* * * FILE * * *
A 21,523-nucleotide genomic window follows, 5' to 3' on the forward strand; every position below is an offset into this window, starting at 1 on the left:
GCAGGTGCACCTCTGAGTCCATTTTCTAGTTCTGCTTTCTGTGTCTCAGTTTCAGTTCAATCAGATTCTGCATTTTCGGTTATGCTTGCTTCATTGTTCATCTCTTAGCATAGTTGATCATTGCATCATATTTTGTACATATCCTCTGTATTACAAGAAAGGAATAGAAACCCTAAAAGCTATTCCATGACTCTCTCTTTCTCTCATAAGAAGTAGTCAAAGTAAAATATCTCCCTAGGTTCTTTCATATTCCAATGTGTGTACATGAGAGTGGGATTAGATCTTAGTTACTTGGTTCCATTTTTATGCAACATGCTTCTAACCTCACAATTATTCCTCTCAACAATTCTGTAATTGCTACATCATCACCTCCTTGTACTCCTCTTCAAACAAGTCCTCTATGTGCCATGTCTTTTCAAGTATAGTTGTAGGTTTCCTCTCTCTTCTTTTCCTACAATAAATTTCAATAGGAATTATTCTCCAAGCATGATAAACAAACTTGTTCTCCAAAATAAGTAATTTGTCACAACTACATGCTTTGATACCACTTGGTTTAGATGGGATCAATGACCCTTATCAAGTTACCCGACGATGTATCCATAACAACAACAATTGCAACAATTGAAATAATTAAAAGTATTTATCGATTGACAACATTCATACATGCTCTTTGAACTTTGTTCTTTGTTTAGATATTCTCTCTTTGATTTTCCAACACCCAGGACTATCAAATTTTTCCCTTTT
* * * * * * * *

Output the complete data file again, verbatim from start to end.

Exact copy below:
A 21,523-nucleotide genomic window follows, 5' to 3' on the forward strand; every position below is an offset into this window, starting at 1 on the left:
GCAGGTGCACCTCTGAGTCCATTTTCTAGTTCTGCTTTCTGTGTCTCAGTTTCAGTTCAATCAGATTCTGCATTTTCGGTTATGCTTGCTTCATTGTTCATCTCTTAGCATAGTTGATCATTGCATCATATTTTGTACATATCCTCTGTATTACAAGAAAGGAATAGAAACCCTAAAAGCTATTCCATGACTCTCTCTTTCTCTCATAAGAAGTAGTCAAAGTAAAATATCTCCCTAGGTTCTTTCATATTCCAATGTGTGTACATGAGAGTGGGATTAGATCTTAGTTACTTGGTTCCATTTTTATGCAACATGCTTCTAACCTCACAATTATTCCTCTCAACAATTCTGTAATTGCTACATCATCACCTCCTTGTACTCCTCTTCAAACAAGTCCTCTATGTGCCATGTCTTTTCAAGTATAGTTGTAGGTTTCCTCTCTCTTCTTTTCCTACAATAAATTTCAATAGGAATTATTCTCCAAGCATGATAAACAAACTTGTTCTCCAAAATAAGTAATTTGTCACAACTACATGCTTTGATACCACTTGGTTTAGATGGGATCAATGACCCTTATCAAGTTACCCGACGATGTATCCATAACAACAACAATTGCAACAATTGAAATAATTAAAAGTATTTATCGATTGACAACATTCATACATGCTCTTTGAACTTTGTTCTTTGTTTAGATATTCTCTCTTTGATTTTCCAACACCCAGGACTATCAAATTTTTCCCTTTT